Health-related and social factors predicting non-reemployment amongst newly unemployed
Department of Public Health and Caring Sciences, Section for Social Medicine, Uppsala University, Box 564, Uppsala 751 22, Sweden
BMC Public Health 2012, 12:893 doi:10.1186/1471-2458-12-893Published: 23 October 2012
Many researchers have examined the effect that mental health has on reemployment opportunities amongst the unemployed, but the results are inconclusive. Our aim in this study is to investigate the effects that different aspects of mental and physical health, as well as socio-demographic, social, and economic factors, have on reemployment.
A questionnaire was administered to 1,000 and answered by 502 newly registered unemployed Swedes, who were followed for one year using data from the Swedish National Labour Market Board. The differences between those reemployed and those not reemployed was analysed using stepwise logistic regression.
General mental ill health amongst unemployed individuals measured by the General Health Questionnaire scale was associated with lower levels of reemployment after one year. This effect could not be explained by any of the scales measuring specific aspects of mental disease such as health-related level of function, rate of depression, burnout, or alcohol misuse. Instead being above 45, low control over one’s financial situation, being an immigrant, and visiting a physician during the last three months were better predictors of failure to be reemployed.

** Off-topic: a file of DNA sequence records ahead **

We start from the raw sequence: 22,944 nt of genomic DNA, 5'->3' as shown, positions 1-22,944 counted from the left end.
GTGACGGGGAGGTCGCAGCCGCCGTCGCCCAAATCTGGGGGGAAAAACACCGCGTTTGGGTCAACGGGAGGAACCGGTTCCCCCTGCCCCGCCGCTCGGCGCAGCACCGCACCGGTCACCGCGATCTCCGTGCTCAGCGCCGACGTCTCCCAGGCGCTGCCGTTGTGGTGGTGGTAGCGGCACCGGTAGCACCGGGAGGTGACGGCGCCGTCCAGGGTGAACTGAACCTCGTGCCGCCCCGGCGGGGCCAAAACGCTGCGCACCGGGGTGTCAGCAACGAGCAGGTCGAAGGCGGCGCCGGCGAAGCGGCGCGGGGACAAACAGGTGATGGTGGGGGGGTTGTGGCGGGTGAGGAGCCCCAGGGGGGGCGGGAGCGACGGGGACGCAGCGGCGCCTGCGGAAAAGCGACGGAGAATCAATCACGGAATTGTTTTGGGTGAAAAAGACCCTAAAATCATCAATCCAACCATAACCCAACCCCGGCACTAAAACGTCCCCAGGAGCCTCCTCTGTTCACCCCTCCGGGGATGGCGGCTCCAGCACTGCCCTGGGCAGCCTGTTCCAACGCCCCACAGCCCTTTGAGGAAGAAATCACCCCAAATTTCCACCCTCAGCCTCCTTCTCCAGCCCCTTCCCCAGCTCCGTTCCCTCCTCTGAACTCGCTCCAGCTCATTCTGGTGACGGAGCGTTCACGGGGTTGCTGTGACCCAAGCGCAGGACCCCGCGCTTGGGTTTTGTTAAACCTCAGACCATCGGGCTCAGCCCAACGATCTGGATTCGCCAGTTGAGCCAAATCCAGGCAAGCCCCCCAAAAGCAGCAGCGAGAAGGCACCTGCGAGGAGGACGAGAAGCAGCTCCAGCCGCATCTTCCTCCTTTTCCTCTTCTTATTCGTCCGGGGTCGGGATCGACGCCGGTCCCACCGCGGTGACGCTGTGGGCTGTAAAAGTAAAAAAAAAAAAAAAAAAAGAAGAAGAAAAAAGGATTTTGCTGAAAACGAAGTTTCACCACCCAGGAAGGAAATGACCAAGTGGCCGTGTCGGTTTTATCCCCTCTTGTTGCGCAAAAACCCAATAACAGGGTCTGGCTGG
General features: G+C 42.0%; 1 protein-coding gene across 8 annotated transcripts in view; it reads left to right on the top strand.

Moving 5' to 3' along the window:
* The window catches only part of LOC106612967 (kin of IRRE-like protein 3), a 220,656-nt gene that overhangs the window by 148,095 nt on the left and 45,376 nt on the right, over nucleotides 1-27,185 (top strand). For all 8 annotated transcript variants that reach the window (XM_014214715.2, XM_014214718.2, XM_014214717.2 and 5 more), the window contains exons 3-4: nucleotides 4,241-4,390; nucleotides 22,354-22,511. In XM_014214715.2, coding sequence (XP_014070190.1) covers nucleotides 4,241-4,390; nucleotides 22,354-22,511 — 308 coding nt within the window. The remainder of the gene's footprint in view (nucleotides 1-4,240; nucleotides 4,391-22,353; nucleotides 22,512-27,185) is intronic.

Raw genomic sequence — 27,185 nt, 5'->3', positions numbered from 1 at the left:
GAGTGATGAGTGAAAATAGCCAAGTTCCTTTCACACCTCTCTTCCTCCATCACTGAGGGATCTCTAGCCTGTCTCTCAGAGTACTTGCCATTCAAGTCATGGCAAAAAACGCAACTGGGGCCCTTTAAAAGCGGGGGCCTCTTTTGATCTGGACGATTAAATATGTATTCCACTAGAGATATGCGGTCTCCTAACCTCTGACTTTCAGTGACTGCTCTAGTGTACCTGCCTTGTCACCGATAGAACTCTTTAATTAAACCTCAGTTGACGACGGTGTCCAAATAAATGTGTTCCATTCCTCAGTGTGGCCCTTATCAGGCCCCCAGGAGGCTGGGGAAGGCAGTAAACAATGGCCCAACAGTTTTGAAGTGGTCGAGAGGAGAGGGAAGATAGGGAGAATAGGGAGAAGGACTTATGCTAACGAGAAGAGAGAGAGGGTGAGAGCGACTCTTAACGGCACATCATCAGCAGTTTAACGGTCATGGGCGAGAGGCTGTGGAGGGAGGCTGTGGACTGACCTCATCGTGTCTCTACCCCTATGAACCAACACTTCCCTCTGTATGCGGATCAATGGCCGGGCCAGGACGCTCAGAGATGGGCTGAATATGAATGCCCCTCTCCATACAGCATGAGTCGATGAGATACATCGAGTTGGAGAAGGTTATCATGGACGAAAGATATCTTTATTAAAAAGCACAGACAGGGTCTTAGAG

There are theoretical reasons to assume that psychological distress leads to a decreased reemployment rate amongst the unemployed. The results of this study partly endorse this hypothesis empirically, showing that general subjective mental distress decreases the rate of reemployment amongst newly unemployed individuals, although this effect was mediated by social and economic factors. Indicators of psychiatric disease had no significant effect on reemployment. The results of this study lead us to suggest the early introduction of financial counselling, psychological support, and other interventions for groups with lower reemployment rates.